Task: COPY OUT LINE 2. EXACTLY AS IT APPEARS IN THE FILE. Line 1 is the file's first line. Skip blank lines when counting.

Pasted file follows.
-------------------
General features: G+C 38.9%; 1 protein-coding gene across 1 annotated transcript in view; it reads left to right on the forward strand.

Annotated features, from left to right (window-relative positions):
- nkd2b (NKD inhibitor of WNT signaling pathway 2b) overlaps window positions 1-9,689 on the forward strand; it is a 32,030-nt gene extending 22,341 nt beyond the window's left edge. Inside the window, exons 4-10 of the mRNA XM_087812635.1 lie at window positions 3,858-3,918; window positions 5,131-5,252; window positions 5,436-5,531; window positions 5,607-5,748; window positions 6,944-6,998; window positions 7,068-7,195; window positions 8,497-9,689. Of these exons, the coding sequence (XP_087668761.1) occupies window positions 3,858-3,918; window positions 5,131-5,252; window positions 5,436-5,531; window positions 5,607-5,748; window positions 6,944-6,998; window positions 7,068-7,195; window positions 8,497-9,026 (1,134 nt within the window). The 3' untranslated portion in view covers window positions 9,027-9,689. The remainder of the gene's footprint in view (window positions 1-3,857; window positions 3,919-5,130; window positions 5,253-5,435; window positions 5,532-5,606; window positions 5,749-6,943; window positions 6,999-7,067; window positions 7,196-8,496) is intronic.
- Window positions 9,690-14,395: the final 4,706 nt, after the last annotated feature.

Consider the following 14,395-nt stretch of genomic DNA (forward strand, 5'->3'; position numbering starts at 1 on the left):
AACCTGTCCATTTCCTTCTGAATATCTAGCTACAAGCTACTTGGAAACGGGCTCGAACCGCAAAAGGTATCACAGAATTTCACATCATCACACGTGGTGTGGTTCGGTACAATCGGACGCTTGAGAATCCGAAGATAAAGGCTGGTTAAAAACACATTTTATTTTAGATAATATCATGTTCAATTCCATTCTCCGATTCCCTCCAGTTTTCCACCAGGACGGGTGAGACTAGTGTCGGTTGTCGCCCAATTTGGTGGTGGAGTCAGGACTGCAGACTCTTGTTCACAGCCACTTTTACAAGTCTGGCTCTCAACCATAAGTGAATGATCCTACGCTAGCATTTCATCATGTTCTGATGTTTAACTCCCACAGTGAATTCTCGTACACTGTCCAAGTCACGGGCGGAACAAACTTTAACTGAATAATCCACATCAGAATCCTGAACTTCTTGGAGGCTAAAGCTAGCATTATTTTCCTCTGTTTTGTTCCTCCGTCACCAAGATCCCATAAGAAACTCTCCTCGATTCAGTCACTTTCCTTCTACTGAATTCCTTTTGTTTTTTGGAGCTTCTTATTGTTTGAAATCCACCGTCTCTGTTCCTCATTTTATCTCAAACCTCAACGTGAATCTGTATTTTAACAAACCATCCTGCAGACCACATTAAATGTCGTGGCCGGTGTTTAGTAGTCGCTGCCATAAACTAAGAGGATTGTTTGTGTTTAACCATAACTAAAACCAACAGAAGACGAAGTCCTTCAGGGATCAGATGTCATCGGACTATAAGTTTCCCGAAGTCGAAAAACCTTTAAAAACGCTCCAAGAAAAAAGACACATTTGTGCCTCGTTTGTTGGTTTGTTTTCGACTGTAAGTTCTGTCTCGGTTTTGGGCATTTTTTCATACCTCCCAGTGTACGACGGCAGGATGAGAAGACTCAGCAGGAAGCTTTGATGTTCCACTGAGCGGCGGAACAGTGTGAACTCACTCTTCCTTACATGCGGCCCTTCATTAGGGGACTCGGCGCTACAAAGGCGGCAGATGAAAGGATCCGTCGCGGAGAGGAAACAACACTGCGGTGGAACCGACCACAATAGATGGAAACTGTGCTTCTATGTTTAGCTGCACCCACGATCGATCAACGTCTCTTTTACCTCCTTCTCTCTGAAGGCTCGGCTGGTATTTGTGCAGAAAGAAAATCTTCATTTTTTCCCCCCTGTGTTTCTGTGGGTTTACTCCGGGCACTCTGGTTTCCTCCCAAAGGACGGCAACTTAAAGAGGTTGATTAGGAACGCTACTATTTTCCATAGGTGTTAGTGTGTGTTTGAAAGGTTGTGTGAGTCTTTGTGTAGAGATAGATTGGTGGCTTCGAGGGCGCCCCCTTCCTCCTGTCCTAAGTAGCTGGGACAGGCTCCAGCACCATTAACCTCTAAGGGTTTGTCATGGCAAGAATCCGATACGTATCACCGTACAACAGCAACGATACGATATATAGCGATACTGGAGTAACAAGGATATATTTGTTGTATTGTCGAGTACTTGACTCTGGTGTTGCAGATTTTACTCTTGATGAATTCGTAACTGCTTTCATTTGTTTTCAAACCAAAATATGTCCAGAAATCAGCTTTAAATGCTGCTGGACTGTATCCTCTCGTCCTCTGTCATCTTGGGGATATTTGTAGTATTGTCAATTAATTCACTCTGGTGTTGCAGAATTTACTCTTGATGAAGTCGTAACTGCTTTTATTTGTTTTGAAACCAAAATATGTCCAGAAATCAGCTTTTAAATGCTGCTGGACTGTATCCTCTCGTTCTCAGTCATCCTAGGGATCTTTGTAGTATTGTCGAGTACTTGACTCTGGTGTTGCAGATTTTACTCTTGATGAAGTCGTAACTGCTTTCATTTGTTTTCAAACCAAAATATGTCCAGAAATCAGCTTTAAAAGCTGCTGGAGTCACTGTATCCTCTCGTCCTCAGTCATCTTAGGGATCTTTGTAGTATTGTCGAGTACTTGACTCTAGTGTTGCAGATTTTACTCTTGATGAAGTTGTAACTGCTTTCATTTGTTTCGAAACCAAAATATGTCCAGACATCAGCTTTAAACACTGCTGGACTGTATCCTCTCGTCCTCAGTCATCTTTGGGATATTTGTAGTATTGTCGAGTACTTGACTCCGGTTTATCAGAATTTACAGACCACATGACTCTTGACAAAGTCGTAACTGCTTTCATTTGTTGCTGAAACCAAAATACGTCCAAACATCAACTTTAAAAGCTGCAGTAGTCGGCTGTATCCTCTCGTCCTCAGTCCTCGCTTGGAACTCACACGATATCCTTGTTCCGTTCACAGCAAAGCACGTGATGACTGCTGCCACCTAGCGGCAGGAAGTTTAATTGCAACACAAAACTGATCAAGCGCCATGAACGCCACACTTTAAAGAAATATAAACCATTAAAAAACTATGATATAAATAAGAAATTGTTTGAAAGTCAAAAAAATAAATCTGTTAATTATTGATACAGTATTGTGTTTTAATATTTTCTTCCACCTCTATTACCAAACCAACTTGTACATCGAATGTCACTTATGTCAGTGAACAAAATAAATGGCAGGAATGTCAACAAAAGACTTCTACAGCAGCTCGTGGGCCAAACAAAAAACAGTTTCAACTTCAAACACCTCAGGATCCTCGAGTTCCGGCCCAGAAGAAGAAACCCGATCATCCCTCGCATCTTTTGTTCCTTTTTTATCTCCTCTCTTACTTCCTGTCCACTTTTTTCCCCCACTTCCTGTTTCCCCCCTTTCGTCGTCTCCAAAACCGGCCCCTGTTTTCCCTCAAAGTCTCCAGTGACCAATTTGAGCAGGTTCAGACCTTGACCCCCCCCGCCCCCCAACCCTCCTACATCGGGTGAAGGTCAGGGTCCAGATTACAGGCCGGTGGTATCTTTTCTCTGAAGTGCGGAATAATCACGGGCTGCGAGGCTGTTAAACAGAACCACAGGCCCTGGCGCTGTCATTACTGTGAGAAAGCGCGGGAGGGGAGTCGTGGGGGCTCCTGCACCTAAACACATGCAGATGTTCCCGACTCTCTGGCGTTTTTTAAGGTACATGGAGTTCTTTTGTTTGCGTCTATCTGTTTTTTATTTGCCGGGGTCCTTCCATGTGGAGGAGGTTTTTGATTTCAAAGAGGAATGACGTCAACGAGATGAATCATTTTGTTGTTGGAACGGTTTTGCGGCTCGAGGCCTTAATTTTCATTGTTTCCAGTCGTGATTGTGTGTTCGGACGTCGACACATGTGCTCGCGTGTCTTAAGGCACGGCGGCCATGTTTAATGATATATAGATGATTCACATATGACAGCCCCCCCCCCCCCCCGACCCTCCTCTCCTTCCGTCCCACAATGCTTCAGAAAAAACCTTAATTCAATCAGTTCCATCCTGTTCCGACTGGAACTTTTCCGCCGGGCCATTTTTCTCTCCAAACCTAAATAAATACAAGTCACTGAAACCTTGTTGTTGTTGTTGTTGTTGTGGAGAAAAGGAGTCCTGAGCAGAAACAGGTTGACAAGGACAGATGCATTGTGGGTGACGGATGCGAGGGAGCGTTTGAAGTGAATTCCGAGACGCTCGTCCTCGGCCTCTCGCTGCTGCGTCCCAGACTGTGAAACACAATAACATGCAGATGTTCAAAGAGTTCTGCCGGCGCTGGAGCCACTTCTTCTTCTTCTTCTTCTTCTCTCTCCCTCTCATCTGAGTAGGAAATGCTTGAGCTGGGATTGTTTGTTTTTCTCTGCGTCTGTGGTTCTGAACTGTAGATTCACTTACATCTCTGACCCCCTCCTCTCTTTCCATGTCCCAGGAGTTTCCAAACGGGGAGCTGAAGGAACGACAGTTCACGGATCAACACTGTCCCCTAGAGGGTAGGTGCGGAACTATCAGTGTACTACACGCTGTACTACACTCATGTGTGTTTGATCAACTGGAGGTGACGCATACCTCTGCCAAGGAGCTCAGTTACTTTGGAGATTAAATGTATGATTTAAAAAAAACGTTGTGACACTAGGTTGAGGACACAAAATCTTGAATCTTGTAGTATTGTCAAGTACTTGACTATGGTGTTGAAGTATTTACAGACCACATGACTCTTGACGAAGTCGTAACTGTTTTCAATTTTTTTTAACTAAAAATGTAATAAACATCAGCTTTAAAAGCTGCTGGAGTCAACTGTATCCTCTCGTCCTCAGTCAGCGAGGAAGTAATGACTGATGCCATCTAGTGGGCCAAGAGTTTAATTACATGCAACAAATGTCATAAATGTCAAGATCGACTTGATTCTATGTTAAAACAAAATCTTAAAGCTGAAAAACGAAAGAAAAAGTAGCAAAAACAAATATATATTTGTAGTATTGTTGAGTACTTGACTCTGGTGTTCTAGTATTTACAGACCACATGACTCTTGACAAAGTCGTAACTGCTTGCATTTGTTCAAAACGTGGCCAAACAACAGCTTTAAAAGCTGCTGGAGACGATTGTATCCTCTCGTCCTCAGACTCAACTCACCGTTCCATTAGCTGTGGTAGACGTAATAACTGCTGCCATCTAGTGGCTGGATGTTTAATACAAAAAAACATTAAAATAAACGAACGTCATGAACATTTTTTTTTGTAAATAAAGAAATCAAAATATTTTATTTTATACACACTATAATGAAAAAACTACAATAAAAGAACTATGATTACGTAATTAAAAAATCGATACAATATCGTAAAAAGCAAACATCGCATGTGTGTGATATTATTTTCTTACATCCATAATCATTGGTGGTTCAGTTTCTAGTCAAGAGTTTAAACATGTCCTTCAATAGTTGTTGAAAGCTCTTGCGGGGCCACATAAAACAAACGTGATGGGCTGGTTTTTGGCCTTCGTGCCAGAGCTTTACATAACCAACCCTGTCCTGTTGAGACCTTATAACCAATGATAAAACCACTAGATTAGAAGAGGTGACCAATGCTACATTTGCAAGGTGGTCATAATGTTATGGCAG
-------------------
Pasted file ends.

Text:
Annotated features, from left to right (window-relative positions):